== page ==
[Bioc-devel] Changes in AnnotationDbi

Marc Carlson mcarlson at fredhutch.org
Mon Jun 8 21:12:42 CEST 2015

OK Jim,

I will put very simple messages in (one liners) that will simply state 
whether the relationship between keys and the requested columns was 1:1, 
1:many, many:1, or many:many.   Hopefully this will represent an 
acceptable compromise.


On 06/05/2015 08:37 AM, James W. MacDonald wrote:
> I agree that a warning is probably not the way to go, as it does imply 
> that there might have been something wrong with either the input or 
> output. Plus, not everybody understands the distinction between error 
> and warning.
> And having additional documentation can't possibly hurt. But that 
> assumes that most/some/all of the end users both peruse and understand 
> the documentation, which we all know is not the case. The main issue, 
> for me at least, is that a significant proportion of people seem to 
> think there is some sort of uniqueness imposed on things like Entrez 
> Gene IDs and Hugo symbols, etc. While that is the ultimate goal, we do 
> not have and maybe never will achieve unique IDs for each annotatable 
> object.
> I used to work for a PI who was a very smart, well informed 
> statistical geneticist who was absolutely shocked when I informed her 
> that a) there are SNPs in dbSNP that have more than one RS ID, and 
> that b.) there are RS IDs in dbSNP that have been assigned to multiple 
> SNPs. She just assumed that there was a one-to-one RS ID -> SNP mapping.
> So this is to me the crux of the problem. It is perfectly valid to 
> return one-to-many mappings, and that is what should be expected /by 
> those of us who already understand such things. /But for those of us 
> who are ignorant of the details, and those who assume uniqueness of 
> IDs, it would be really nice if they got a message telling them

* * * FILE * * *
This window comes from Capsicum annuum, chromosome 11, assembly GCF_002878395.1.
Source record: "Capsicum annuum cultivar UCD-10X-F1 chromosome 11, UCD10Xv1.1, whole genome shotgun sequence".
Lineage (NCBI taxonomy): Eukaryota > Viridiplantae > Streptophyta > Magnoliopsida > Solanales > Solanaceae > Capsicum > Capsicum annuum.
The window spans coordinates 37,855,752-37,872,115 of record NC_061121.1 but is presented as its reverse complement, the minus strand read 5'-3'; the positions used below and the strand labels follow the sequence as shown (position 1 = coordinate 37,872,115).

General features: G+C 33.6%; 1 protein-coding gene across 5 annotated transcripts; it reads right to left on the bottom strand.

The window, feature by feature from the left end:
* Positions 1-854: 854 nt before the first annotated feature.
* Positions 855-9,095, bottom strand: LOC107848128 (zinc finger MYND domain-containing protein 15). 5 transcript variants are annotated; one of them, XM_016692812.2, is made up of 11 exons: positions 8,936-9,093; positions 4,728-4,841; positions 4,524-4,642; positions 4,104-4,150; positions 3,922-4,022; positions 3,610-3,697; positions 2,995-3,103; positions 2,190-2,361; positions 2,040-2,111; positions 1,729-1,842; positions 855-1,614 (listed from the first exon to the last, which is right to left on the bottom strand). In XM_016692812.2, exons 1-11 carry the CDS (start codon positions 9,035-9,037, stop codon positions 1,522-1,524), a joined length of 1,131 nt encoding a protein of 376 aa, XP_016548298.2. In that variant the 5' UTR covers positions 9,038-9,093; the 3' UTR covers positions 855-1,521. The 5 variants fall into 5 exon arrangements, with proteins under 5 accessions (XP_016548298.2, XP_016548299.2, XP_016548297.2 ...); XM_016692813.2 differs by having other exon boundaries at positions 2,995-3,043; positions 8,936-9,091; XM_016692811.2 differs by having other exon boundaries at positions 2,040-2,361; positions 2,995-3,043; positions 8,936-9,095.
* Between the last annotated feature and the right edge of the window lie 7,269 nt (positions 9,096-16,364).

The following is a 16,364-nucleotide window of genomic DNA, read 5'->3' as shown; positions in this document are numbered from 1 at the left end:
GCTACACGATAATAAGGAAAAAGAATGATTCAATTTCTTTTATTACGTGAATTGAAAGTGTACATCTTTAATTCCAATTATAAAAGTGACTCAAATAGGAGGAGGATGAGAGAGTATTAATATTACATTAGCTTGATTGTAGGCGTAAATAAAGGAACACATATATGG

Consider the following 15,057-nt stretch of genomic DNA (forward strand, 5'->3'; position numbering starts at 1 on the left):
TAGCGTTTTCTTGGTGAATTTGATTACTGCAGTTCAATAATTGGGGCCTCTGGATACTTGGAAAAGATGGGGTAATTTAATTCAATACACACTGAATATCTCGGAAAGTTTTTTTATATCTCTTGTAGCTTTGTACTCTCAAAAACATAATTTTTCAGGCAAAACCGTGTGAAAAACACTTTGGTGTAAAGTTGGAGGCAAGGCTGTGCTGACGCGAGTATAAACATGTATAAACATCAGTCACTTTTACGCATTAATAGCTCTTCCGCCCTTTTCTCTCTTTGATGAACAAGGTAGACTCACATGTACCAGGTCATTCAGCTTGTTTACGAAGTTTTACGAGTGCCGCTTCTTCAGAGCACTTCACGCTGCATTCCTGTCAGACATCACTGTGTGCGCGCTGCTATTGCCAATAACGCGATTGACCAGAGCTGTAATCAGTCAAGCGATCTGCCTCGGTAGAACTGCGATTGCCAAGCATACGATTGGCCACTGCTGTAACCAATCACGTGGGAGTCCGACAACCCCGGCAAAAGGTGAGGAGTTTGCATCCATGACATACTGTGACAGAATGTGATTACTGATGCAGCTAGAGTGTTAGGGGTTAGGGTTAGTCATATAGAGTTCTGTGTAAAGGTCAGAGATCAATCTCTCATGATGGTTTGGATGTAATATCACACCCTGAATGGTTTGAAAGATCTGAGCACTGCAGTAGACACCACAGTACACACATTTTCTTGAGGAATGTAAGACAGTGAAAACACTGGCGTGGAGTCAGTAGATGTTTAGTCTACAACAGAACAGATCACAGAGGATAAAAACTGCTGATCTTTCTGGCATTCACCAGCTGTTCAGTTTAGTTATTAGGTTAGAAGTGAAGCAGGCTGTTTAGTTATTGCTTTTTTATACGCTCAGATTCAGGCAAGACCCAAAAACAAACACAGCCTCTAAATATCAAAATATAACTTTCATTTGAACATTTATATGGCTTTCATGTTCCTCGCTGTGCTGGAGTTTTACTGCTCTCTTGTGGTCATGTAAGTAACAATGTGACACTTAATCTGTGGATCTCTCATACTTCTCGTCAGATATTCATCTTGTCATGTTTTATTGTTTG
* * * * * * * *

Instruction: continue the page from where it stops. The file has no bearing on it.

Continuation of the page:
> something like
> /Please note that there are one-to-many mappings between the input and 
> output IDs, so the output is longer than your input vector. Please see 
> ?select for more detail./
> /
> /
> And if the message is objectionable to some, you could give the option 
> for people to set a global flag to shut it off. Something like
> if(!pleaseMakeItStop)
>   message(<message goes here>)
> and they could set
> pleaseMakeItStop = TRUE in their .Rprofile
> Is that a reasonable compromise?
> Jim
> On Thu, Jun 4, 2015 at 6:06 PM, Marc Carlson <mcarlson at fredhutch.org 
> <mailto:mcarlson at fredhutch.org>> wrote:
>     Hi Jim,
>     I do agree that the warning was protective for that (this is why I
>     put it there).
>     But it was also annoying for many and a source of some confusion
>     because when people see a warning() they think that something has
>     gone wrong with the code that was just run.  And in this case the
>     select method was actually doing exactly what it was supposed to
>     be doing.  What it was actually warning you about was what you did
>     separately in that assignment to fit2...  Which is the step right
>     after the select method already did it's work.  And I can
>     understand why that seems a little bit confusing since you are
>     basically telling someone to be careful with the data you just
>     gave them.
>     Now I could replace it with a message() I guess, but in cases like
>     this where the warning is about something that happens outside of
>     the function you are calling, shouldn't that probably be handled
>     by documentation?  Or at least, that is the argument that finally
>     persuaded me to remove it.  That and that fact that almost every
>     call to select() ended up accompanied by the warning you
>     mentioned, because it turns out that perfect 1:1 relationships are
>     pretty rare for annotation data.  Very often, you are going to get